A sugar tax is not on the cards for New Zealand at the moment, Prime Minister John Key says.
The Government is announcing its plan to tackle childhood obesity this afternoon.
Mr Key says there is some evidence sugar taxes work, but "the Government's not doing that at the moment".
"The problem with sugar tax is: So you put a sugar tax on fizzy drinks fair enough, OK. But what about everything else sugar is in?" he told the Paul Henry programme.
But he said obesity has replaced smoking as the long-term issue for New Zealand.
"We do need to resolve these issues, but it's a combination of education and exercise."
Mr Key hinted the plan would work with schools to target exercise and dietary programmes.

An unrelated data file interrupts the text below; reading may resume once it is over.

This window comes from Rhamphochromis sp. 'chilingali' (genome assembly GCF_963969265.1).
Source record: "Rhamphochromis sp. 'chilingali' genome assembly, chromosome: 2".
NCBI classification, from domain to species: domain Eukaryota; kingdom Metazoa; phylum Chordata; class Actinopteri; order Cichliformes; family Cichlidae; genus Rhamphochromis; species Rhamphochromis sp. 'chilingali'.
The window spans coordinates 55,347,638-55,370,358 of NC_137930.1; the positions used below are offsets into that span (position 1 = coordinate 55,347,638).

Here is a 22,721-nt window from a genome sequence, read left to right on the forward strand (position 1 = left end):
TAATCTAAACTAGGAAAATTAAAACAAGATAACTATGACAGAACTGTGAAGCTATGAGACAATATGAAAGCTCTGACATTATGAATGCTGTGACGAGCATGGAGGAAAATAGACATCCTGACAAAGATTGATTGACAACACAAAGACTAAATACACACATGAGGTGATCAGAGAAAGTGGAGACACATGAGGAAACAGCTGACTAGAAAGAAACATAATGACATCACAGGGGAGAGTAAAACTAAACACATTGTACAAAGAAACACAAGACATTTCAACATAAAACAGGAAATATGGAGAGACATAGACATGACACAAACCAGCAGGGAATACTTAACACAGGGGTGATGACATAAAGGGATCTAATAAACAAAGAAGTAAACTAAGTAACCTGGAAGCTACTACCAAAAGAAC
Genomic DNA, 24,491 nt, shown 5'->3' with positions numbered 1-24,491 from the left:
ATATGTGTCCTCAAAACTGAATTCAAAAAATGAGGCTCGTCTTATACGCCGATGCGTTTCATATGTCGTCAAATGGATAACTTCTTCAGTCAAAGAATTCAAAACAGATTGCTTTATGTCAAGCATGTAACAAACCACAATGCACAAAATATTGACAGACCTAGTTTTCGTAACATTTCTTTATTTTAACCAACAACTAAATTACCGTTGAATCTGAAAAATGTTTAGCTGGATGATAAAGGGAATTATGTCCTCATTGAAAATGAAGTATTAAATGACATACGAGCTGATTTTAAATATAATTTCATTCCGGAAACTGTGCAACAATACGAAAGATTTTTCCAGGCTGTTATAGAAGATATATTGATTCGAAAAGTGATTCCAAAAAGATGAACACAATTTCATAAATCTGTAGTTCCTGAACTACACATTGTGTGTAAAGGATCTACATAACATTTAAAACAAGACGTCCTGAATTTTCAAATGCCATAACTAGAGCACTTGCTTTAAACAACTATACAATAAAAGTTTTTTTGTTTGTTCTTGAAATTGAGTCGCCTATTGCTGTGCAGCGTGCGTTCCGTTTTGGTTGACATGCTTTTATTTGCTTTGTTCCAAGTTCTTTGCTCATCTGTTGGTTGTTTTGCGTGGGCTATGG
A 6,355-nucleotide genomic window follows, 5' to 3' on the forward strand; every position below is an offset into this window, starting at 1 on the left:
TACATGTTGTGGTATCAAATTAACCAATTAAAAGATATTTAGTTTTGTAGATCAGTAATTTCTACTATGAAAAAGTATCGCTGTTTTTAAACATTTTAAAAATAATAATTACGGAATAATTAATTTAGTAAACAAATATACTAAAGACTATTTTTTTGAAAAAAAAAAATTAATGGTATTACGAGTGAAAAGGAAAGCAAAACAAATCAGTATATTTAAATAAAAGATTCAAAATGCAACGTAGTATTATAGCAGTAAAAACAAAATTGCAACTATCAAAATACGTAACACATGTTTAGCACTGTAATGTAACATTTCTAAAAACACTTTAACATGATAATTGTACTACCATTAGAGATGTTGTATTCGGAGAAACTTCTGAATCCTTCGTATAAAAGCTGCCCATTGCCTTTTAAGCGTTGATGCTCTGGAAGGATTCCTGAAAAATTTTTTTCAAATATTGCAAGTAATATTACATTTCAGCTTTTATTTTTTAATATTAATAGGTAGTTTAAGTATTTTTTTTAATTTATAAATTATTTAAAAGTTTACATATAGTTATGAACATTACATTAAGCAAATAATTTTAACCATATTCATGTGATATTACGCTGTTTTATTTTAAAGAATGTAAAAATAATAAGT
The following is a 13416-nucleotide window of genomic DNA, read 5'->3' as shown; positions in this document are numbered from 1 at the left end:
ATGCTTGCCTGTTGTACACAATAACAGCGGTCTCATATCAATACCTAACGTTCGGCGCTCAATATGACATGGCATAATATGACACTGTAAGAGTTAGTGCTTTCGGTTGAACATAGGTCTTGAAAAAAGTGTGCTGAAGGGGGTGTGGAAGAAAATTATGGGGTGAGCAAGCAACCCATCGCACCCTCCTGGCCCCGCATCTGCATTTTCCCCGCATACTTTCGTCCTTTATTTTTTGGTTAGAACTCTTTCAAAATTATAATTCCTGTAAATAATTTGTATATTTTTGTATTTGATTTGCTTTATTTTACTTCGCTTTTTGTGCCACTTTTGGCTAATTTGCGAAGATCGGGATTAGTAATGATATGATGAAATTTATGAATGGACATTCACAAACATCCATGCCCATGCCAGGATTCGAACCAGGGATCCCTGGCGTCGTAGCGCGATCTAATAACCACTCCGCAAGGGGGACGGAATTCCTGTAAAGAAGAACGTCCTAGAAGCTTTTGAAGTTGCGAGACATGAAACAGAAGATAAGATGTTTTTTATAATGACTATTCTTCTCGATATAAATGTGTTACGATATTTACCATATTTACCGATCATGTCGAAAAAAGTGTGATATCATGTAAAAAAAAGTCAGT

The Ministry of Health has been working on the plan to combat obesity for almost a year.
The Government's chief science adviser Sir Peter Gluckman said last month evidence food taxes work was weak but they send signals.
Education, layout of supermarkets and companies reducing sugar and salt levels in food also make a difference, he said.
NZ First is calling for GST to be removed from healthy foods, while the Greens say there should be a tax on sugary drinks and they should be banned from being sold in schools.
Lobby group Fizz, made up of researchers and doctors, have been advocating for the end of the sale of sugary drinks in New Zealand.
Fizz wants a sugary drinks tax, a restriction on sales and advertising, graphic warning labels on products and sugar free drink policies in workplaces and institutions.
Studies have linked sugary drinks to obesity, type-2 diabetes, rotten teeth, gout and risk factors for cardiovascular disease and premature death, Fizz says.